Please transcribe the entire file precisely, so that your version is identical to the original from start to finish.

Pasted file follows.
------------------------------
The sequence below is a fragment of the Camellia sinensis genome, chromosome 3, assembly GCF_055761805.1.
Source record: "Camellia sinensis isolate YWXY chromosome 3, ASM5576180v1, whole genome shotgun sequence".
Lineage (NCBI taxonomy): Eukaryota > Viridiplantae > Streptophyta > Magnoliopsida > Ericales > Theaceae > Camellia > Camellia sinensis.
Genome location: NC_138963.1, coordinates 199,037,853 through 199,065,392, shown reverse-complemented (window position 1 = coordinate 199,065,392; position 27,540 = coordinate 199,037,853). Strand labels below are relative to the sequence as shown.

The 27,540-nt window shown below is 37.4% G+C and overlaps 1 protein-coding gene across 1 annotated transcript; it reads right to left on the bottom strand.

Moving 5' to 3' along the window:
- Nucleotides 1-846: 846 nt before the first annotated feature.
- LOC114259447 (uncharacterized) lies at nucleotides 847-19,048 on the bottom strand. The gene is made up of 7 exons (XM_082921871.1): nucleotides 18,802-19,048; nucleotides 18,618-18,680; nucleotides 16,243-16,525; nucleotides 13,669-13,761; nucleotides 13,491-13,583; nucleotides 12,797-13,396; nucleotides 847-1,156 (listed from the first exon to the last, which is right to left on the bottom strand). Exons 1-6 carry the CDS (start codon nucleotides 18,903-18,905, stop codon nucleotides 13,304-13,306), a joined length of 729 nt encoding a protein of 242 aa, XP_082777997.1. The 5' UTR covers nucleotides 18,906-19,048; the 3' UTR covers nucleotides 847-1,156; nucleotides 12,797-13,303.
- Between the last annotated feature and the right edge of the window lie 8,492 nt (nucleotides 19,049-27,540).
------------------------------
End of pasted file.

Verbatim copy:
The sequence below is a fragment of the Camellia sinensis genome, chromosome 3, assembly GCF_055761805.1.
Source record: "Camellia sinensis isolate YWXY chromosome 3, ASM5576180v1, whole genome shotgun sequence".
Lineage (NCBI taxonomy): Eukaryota > Viridiplantae > Streptophyta > Magnoliopsida > Ericales > Theaceae > Camellia > Camellia sinensis.
Genome location: NC_138963.1, coordinates 199,037,853 through 199,065,392, shown reverse-complemented (window position 1 = coordinate 199,065,392; position 27,540 = coordinate 199,037,853). Strand labels below are relative to the sequence as shown.

The 27,540-nt window shown below is 37.4% G+C and overlaps 1 protein-coding gene across 1 annotated transcript; it reads right to left on the bottom strand.

Moving 5' to 3' along the window:
- Nucleotides 1-846: 846 nt before the first annotated feature.
- LOC114259447 (uncharacterized) lies at nucleotides 847-19,048 on the bottom strand. The gene is made up of 7 exons (XM_082921871.1): nucleotides 18,802-19,048; nucleotides 18,618-18,680; nucleotides 16,243-16,525; nucleotides 13,669-13,761; nucleotides 13,491-13,583; nucleotides 12,797-13,396; nucleotides 847-1,156 (listed from the first exon to the last, which is right to left on the bottom strand). Exons 1-6 carry the CDS (start codon nucleotides 18,903-18,905, stop codon nucleotides 13,304-13,306), a joined length of 729 nt encoding a protein of 242 aa, XP_082777997.1. The 5' UTR covers nucleotides 18,906-19,048; the 3' UTR covers nucleotides 847-1,156; nucleotides 12,797-13,303.
- Between the last annotated feature and the right edge of the window lie 8,492 nt (nucleotides 19,049-27,540).